Plugged In and Turned On: Encouraging Students to Use
Facebook, Twitter and Texts to Learn
David Hopkins uses his 10
years of experience in Internet
technologies and online
communities in his current
role as a learning technologist.
Since 2007, David has engaged
with eLearning and distance
learning students at Kentucky
universities and with the
administrative and academic
teams that develop and deliver
online programs. David keeps
up with pedagogic principles and
techniques through his work
at the University of Leicester
and his research, reading, and
writing on his enhanced learning
ook around you: Everyone is connected—on the bus, the
train, in front of the TV, with friends, at sport matches, in
your classroom. If children are spending more and more time
connected online, then it stands to reason that some of this
time will be in class. In your class?
What are you doing about it?
Don’t complain that students are on Facebook when they should be
reading your book. Don’t moan that your students would rather spend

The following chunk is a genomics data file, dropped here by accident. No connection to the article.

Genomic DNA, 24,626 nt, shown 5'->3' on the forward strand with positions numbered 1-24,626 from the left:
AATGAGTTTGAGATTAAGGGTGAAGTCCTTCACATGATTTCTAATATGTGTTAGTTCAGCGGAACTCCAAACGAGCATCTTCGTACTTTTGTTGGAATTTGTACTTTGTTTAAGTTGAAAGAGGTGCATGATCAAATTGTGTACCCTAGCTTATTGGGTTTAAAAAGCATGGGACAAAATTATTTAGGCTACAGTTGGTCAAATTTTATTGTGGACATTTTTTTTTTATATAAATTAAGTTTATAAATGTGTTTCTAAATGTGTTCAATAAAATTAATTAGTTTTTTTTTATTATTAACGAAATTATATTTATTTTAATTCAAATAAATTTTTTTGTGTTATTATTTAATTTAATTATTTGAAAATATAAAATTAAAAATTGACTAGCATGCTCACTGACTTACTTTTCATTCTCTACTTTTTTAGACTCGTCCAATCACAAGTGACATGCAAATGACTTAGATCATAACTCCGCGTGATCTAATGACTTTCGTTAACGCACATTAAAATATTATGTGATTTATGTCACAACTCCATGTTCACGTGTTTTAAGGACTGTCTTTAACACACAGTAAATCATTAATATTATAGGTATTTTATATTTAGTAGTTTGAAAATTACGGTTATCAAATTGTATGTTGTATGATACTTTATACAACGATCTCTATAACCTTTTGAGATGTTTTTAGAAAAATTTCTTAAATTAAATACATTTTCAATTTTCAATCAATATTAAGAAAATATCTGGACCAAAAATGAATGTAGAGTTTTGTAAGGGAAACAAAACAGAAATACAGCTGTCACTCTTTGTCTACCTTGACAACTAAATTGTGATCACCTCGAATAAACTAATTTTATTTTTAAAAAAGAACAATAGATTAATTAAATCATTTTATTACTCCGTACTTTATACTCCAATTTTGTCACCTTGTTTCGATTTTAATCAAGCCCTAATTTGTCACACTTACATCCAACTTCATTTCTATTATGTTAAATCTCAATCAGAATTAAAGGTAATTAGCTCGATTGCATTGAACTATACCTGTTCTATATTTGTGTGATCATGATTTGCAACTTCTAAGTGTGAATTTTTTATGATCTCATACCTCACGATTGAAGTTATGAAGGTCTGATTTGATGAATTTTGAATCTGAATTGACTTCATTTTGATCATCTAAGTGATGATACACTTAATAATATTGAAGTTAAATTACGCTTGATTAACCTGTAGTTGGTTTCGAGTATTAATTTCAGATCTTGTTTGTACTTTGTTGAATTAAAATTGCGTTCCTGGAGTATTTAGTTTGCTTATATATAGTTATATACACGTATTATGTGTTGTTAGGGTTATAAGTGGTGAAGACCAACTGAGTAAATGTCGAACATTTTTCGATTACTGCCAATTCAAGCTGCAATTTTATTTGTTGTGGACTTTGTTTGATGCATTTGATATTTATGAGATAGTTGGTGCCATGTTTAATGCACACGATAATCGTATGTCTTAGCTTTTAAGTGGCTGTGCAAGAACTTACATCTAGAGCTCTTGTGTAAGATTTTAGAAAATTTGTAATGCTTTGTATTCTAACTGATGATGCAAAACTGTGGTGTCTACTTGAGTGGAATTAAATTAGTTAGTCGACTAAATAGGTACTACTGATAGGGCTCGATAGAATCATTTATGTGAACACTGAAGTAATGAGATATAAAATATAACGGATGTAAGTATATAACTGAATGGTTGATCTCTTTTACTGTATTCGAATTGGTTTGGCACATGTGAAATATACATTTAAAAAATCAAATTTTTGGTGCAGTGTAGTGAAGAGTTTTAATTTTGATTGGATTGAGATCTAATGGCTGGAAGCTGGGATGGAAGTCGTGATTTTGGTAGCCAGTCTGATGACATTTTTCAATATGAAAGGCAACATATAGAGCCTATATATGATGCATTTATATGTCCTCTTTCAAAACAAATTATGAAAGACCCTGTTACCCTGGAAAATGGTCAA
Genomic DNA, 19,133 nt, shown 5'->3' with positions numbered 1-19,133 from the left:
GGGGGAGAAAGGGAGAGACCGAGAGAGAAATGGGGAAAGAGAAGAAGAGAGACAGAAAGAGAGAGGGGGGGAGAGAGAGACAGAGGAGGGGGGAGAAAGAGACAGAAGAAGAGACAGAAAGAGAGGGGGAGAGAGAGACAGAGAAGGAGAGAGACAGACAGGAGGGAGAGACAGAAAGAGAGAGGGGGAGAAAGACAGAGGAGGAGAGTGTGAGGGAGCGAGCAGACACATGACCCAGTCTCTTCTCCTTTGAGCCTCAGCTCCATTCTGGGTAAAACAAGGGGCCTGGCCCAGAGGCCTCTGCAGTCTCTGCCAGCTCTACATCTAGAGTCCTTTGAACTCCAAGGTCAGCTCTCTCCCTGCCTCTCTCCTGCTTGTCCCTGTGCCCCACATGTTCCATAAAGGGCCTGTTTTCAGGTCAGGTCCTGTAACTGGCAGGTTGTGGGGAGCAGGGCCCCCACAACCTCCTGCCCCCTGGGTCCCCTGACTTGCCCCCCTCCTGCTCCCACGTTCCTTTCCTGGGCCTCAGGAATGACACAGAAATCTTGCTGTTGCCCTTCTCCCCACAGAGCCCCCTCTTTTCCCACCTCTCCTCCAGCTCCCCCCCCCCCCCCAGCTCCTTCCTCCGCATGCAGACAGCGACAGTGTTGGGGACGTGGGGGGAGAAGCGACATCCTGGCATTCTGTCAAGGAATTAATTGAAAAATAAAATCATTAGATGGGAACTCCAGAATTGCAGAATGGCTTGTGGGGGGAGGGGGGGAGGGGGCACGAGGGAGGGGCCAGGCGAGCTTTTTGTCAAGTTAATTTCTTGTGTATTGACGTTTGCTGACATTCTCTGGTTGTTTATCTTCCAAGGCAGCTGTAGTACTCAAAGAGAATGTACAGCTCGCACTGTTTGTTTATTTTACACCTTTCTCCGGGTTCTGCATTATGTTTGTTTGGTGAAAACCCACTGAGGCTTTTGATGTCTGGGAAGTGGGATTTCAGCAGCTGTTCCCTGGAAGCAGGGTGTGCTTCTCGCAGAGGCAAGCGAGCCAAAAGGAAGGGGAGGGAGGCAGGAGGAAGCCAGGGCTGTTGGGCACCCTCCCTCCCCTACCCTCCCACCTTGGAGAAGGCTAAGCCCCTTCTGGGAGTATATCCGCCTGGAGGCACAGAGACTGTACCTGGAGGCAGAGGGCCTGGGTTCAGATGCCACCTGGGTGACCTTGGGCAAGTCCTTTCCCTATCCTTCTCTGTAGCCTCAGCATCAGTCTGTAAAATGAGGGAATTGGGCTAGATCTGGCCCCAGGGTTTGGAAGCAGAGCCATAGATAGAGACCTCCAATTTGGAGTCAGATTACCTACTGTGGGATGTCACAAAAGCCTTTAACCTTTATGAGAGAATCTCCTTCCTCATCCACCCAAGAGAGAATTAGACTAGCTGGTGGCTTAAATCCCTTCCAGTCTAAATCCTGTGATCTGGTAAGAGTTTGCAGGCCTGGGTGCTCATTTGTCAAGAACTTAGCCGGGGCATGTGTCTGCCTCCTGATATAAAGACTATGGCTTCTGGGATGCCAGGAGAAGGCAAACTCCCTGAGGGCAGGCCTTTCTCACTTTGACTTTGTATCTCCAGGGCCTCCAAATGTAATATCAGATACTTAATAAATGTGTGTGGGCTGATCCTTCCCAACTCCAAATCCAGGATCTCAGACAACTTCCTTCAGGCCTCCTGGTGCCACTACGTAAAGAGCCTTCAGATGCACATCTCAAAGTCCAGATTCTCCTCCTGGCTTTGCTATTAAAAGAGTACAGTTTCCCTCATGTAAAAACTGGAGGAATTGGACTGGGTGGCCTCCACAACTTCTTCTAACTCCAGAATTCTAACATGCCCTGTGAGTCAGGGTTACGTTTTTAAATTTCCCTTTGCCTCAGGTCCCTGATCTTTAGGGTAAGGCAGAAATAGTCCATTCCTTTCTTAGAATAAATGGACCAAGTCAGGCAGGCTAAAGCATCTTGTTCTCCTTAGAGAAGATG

time tweeting photos of their breakfast than about your assignment. Don’t
despair that group work ends up with everyone playing Angry Birds and
comparing scores. Engage these students; give them a reason to use
their smart phones or tablets. Use the power of the connection; use the
“always-on” mentality. Use their network of connected friends to find out
about your class subject. Use their need to tweet or send messages to
each other to bring resources or people from outside the classroom in.
Give them a reason to use the technology, give them a reason to engage
with each other—and you—and the results will be amazing.
Engage students and their
Give students a reason to use
their devices for classroom
Encourage students to use
technology to engage with
“Use the power of the connection; use the “always-on” mentality.”
Professor Stephen Heppell says that “every turned-off device is a turned-off
child.” Don’t be that teacher.
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